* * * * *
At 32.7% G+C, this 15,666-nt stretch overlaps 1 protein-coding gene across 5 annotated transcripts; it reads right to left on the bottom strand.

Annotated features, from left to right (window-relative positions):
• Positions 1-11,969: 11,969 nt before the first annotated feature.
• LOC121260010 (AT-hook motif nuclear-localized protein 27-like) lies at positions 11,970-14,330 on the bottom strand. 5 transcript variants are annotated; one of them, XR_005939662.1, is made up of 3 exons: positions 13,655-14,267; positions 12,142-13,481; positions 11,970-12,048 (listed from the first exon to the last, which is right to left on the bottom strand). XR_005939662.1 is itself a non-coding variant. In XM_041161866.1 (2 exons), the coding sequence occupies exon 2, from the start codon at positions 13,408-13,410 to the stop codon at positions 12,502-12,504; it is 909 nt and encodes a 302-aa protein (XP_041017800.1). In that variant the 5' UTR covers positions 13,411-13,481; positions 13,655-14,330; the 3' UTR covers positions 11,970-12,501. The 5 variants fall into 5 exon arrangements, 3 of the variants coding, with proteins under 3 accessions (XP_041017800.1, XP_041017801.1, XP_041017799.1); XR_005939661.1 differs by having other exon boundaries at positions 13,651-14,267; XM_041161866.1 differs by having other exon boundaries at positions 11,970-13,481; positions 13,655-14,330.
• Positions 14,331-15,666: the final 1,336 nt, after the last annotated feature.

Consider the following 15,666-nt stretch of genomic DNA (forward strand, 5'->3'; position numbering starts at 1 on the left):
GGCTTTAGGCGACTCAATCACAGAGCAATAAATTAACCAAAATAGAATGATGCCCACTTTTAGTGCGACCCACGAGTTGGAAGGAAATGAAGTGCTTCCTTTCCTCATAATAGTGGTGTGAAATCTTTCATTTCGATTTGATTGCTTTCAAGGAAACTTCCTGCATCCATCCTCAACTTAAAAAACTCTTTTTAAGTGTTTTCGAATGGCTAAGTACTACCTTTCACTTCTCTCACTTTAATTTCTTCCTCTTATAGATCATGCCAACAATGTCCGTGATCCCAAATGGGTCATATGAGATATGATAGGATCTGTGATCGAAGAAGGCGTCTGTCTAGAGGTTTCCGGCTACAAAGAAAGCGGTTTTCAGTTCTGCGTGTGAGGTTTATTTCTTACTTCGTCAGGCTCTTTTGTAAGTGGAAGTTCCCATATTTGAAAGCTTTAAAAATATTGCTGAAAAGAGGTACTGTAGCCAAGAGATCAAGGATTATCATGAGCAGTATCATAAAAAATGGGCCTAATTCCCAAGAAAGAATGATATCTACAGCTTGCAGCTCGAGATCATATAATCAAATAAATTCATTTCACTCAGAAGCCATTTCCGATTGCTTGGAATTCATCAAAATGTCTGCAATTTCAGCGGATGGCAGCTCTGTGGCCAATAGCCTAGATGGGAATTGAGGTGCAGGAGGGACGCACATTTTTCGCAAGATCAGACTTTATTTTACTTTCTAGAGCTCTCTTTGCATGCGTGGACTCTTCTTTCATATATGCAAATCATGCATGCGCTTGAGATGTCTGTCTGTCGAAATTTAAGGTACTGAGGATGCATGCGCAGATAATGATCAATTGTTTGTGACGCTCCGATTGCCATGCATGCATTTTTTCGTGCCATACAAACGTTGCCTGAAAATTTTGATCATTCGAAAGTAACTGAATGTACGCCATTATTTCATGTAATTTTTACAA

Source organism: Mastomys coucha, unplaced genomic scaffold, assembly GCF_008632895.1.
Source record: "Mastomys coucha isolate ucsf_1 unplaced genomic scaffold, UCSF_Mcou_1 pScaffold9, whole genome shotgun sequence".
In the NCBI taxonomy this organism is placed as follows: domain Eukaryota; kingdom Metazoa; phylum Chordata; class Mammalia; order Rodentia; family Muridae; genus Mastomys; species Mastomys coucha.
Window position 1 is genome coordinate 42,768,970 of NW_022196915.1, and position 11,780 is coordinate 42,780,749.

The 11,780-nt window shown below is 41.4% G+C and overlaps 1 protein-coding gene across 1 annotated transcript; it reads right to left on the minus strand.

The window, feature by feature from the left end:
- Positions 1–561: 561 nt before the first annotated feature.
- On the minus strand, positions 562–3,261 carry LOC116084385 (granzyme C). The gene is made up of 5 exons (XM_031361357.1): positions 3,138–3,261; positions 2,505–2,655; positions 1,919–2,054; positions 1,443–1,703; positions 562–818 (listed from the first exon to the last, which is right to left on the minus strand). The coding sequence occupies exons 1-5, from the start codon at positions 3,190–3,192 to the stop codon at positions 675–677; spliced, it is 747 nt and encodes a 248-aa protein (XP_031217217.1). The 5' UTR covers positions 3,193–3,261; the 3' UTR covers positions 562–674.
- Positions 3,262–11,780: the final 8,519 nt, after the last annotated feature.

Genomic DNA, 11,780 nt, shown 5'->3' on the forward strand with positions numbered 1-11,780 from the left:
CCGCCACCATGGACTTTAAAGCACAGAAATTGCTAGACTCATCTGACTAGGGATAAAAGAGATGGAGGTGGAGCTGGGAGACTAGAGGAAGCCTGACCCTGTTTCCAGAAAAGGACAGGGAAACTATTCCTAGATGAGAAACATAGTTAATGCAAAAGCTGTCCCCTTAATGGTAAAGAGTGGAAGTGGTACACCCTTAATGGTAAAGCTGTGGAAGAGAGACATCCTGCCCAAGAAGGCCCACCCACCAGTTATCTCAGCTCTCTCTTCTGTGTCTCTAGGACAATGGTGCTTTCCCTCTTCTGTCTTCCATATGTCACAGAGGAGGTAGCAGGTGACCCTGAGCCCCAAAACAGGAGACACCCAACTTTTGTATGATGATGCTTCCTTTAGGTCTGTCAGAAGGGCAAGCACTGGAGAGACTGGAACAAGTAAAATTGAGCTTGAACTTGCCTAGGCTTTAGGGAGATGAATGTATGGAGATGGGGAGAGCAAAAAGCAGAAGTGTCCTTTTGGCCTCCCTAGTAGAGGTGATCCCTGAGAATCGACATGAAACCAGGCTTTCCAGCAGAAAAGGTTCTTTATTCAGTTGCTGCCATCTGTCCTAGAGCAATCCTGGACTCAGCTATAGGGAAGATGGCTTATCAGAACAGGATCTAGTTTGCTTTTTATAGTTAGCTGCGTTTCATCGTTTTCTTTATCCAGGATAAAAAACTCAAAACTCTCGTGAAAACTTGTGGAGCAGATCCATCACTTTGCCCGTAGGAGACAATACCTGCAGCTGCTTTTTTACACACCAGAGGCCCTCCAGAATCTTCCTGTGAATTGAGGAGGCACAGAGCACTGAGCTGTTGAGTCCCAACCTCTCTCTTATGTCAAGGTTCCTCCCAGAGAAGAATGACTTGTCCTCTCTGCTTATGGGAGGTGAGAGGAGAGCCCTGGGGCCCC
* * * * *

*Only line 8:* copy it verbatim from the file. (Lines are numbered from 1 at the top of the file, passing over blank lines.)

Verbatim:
Source organism: Mastomys coucha, unplaced genomic scaffold, assembly GCF_008632895.1.